Thursday, Dec 26, 2002
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By S. Nagesh Kumar
Drafted by the Indian Council of Medical Research (ICMR), the guidelines clearly lay down minimum benchmarks for infrastructure requirements in IVF clinics, code of practice and proper training for gynaecologists specialising in assisted reproductive technology (ART).
The issue of regulating ART has gained importance as fertility clinics have mushroomed in India seeking to attract infertile couples estimated at 10 to 15 per cent. Some make incredible claims through high-pitch publicity about curing infertility and are often accused of overcharging.
The ART technology has advanced so rapidly that doctors commonly speak of working on six and eight-cell stage of embryos which are less than three days old. Moreover, IVF clinics are considered a key source of 14-day-old embryos needed for stem cell research which the Government wants to encourage.
Among the proposals of ART guidelines are a ban on sex selection and on use of sperm donated by a relative or a known friend of either wife or husband, preventing a relative or a person known to the couple from acting as surrogate, ban on human cloning for delivering replicas and right of children to information about their biological parents or surrogate mother.
Drafted about two years ago in collaboration with the National Academy of Medical Sciences, these will be incorporated into legislation and tabled in Parliament in the budget session, according to Kamini A. Rao, previous president of the FOGSI. She is also a member of the 19-member expert committee constituted to formulate the `national guidelines for accreditation, supervision and regulation of ART clinics in India.'
Dr. Rao, who was here recently in connection with the 46th All-India Congress of Obstetrics and Gynaecology (AICOG) in Bangalore where emerging issues like stem cell research and cloning will be discussed at sessions on infertility, told The Hindu that the FOGSI wholly supported the concept of accreditation of ART clinics on the lines of NABL certification for diagnostic labs. This would ensure quality care, essential since ART has a low success rate of 30 per cent, even in the best of hands.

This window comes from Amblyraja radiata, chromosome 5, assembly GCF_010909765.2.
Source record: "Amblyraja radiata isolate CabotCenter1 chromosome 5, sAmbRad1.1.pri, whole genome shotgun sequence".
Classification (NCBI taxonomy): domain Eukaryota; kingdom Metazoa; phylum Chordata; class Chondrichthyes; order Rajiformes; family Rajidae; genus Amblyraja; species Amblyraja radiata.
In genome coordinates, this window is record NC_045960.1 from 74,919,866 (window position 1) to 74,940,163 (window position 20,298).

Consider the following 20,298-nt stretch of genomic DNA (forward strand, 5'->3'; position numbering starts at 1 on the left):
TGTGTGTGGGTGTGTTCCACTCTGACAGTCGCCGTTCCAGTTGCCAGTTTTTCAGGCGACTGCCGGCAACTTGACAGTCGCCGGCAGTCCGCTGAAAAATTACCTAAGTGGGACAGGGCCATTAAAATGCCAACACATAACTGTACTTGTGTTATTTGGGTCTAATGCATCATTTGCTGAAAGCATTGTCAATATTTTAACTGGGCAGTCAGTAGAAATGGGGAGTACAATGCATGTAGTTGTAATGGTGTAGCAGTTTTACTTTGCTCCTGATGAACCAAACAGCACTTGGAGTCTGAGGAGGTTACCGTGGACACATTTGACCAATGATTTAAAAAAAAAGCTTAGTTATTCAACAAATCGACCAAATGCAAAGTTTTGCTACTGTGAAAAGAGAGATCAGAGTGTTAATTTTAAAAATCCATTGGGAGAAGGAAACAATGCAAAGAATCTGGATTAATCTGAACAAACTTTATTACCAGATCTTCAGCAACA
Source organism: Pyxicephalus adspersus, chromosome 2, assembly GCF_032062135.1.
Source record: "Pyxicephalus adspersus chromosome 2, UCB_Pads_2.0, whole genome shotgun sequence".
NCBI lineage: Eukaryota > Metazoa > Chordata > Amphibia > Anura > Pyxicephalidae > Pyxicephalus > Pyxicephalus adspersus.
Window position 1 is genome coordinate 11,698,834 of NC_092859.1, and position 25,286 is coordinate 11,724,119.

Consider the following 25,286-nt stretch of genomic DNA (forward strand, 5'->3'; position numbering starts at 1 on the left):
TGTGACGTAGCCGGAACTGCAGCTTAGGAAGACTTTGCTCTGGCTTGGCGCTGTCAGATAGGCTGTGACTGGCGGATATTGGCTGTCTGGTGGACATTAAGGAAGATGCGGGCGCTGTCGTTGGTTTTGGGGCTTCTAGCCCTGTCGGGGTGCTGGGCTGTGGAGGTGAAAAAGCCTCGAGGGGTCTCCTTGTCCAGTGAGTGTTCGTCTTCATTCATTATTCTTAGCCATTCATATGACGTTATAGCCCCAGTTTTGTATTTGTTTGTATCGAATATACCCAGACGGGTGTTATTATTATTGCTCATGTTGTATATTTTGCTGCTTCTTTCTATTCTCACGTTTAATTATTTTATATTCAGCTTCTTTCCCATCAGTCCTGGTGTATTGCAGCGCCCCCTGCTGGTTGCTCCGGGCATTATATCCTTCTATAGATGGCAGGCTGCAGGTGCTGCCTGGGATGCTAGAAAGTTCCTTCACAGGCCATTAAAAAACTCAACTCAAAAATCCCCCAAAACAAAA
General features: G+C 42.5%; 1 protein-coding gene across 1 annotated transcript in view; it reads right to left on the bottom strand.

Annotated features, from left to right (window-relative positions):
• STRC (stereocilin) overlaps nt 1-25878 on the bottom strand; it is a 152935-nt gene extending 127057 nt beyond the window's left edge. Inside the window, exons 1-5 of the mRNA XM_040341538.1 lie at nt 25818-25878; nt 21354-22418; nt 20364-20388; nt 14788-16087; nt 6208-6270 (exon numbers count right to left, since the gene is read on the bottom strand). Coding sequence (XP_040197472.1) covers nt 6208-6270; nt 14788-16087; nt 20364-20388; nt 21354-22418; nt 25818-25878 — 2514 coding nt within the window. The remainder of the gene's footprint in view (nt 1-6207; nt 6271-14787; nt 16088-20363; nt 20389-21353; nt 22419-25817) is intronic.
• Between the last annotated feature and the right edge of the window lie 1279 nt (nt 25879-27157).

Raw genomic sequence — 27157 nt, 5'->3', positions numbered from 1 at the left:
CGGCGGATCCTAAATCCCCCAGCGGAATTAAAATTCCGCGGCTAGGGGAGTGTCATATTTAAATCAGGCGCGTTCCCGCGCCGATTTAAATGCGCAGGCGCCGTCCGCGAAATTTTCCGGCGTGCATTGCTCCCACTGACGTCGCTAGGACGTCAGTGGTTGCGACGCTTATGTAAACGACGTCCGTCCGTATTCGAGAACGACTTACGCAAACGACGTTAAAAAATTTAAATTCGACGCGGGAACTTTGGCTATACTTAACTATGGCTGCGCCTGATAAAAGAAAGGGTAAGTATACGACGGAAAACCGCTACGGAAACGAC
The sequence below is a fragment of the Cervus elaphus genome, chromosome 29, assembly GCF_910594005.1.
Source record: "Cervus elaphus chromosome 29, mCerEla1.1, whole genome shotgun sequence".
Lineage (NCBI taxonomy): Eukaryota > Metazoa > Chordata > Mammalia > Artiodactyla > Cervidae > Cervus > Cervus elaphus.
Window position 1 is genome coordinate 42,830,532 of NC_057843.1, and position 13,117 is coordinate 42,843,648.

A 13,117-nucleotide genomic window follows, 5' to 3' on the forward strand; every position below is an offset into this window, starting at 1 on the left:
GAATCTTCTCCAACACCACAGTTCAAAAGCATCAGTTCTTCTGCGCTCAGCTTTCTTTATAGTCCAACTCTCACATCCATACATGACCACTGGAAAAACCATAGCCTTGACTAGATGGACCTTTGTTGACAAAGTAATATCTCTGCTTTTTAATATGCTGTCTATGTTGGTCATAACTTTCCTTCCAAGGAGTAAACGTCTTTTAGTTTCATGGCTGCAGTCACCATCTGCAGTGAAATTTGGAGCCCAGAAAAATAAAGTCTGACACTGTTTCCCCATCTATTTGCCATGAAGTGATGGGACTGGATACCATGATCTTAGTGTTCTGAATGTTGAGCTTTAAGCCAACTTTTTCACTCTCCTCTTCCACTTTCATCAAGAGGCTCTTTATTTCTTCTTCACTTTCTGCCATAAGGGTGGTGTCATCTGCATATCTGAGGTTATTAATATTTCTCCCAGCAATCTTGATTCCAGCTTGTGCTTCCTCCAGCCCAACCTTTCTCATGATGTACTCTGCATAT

Noting that public knowledge about fertility-related issues was low, she said all infertile couples did not require IVF treatment and could have children by using infertility drugs too. Research into the causes of infertility showed that men were responsible in 40 per cent cases, women in another 40 per cent, both in 10 per cent while the reasons in the remaining 10 were unexplained.
Dr. Rao said the FOGSI would show unequivocal commitment to ART guidelines as it did for the PNDT (Pre-Natal Diagnostic Testing) Act when it asked all its 17,000-odd members not to perform sex-determination tests and threatened to remove from the primary membership those found practicing it.
She said the federation would play a more pro-active role on ethical and social issues connected to obstetrics and infertility. However, she said the responsibility of strict implementation of the PNDT Act rested equally on the society through measures such as making school curricula gender-sensitive.
She welcomed the move to incorporate a clause in the PNDT Act providing for punishment even to a woman undergoing amniocentesis as she did not wish to have a female offspring.
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